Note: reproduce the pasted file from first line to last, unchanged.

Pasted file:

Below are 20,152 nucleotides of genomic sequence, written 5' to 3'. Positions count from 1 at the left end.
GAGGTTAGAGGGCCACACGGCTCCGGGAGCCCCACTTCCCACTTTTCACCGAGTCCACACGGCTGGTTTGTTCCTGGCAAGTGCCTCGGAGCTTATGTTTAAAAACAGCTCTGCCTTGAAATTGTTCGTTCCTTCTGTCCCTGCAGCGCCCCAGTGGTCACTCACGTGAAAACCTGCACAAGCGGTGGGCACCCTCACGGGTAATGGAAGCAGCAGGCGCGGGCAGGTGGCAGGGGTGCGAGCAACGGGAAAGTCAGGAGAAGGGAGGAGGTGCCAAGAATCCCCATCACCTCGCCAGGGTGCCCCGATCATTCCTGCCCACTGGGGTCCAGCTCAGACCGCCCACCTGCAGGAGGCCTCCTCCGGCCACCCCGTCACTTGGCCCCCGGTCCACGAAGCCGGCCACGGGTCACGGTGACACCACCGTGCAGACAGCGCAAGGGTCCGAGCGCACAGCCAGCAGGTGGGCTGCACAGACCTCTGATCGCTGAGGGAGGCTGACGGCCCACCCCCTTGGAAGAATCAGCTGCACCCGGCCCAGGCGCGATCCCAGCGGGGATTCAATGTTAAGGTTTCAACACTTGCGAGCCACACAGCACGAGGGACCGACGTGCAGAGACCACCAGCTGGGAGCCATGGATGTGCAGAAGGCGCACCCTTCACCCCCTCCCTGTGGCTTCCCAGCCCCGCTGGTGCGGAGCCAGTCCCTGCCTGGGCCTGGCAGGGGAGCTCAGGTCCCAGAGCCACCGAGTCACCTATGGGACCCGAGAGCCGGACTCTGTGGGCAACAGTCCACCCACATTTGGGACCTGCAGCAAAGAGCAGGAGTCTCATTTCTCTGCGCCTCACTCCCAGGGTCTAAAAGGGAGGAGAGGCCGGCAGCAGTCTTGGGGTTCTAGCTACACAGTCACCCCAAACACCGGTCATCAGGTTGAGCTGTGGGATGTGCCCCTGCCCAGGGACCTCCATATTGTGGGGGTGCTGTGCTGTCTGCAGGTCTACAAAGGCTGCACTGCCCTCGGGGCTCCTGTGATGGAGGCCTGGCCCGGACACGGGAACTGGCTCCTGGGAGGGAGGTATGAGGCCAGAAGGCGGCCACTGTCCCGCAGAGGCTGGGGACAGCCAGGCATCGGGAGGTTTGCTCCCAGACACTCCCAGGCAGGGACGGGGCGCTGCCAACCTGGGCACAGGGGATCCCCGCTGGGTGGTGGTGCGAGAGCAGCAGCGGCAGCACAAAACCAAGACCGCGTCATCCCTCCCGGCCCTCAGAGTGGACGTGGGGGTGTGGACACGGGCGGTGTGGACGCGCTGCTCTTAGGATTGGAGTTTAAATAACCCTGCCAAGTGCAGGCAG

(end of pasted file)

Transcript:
Below are 20,152 nucleotides of genomic sequence, written 5' to 3'. Positions count from 1 at the left end.
GAGGTTAGAGGGCCACACGGCTCCGGGAGCCCCACTTCCCACTTTTCACCGAGTCCACACGGCTGGTTTGTTCCTGGCAAGTGCCTCGGAGCTTATGTTTAAAAACAGCTCTGCCTTGAAATTGTTCGTTCCTTCTGTCCCTGCAGCGCCCCAGTGGTCACTCACGTGAAAACCTGCACAAGCGGTGGGCACCCTCACGGGTAATGGAAGCAGCAGGCGCGGGCAGGTGGCAGGGGTGCGAGCAACGGGAAAGTCAGGAGAAGGGAGGAGGTGCCAAGAATCCCCATCACCTCGCCAGGGTGCCCCGATCATTCCTGCCCACTGGGGTCCAGCTCAGACCGCCCACCTGCAGGAGGCCTCCTCCGGCCACCCCGTCACTTGGCCCCCGGTCCACGAAGCCGGCCACGGGTCACGGTGACACCACCGTGCAGACAGCGCAAGGGTCCGAGCGCACAGCCAGCAGGTGGGCTGCACAGACCTCTGATCGCTGAGGGAGGCTGACGGCCCACCCCCTTGGAAGAATCAGCTGCACCCGGCCCAGGCGCGATCCCAGCGGGGATTCAATGTTAAGGTTTCAACACTTGCGAGCCACACAGCACGAGGGACCGACGTGCAGAGACCACCAGCTGGGAGCCATGGATGTGCAGAAGGCGCACCCTTCACCCCCTCCCTGTGGCTTCCCAGCCCCGCTGGTGCGGAGCCAGTCCCTGCCTGGGCCTGGCAGGGGAGCTCAGGTCCCAGAGCCACCGAGTCACCTATGGGACCCGAGAGCCGGACTCTGTGGGCAACAGTCCACCCACATTTGGGACCTGCAGCAAAGAGCAGGAGTCTCATTTCTCTGCGCCTCACTCCCAGGGTCTAAAAGGGAGGAGAGGCCGGCAGCAGTCTTGGGGTTCTAGCTACACAGTCACCCCAAACACCGGTCATCAGGTTGAGCTGTGGGATGTGCCCCTGCCCAGGGACCTCCATATTGTGGGGGTGCTGTGCTGTCTGCAGGTCTACAAAGGCTGCACTGCCCTCGGGGCTCCTGTGATGGAGGCCTGGCCCGGACACGGGAACTGGCTCCTGGGAGGGAGGTATGAGGCCAGAAGGCGGCCACTGTCCCGCAGAGGCTGGGGACAGCCAGGCATCGGGAGGTTTGCTCCCAGACACTCCCAGGCAGGGACGGGGCGCTGCCAACCTGGGCACAGGGGATCCCCGCTGGGTGGTGGTGCGAGAGCAGCAGCGGCAGCACAAAACCAAGACCGCGTCATCCCTCCCGGCCCTCAGAGTGGACGTGGGGGTGTGGACACGGGCGGTGTGGACGCGCTGCTCTTAGGATTGGAGTTTAAATAACCCTGCCAAGTGCAGGCAG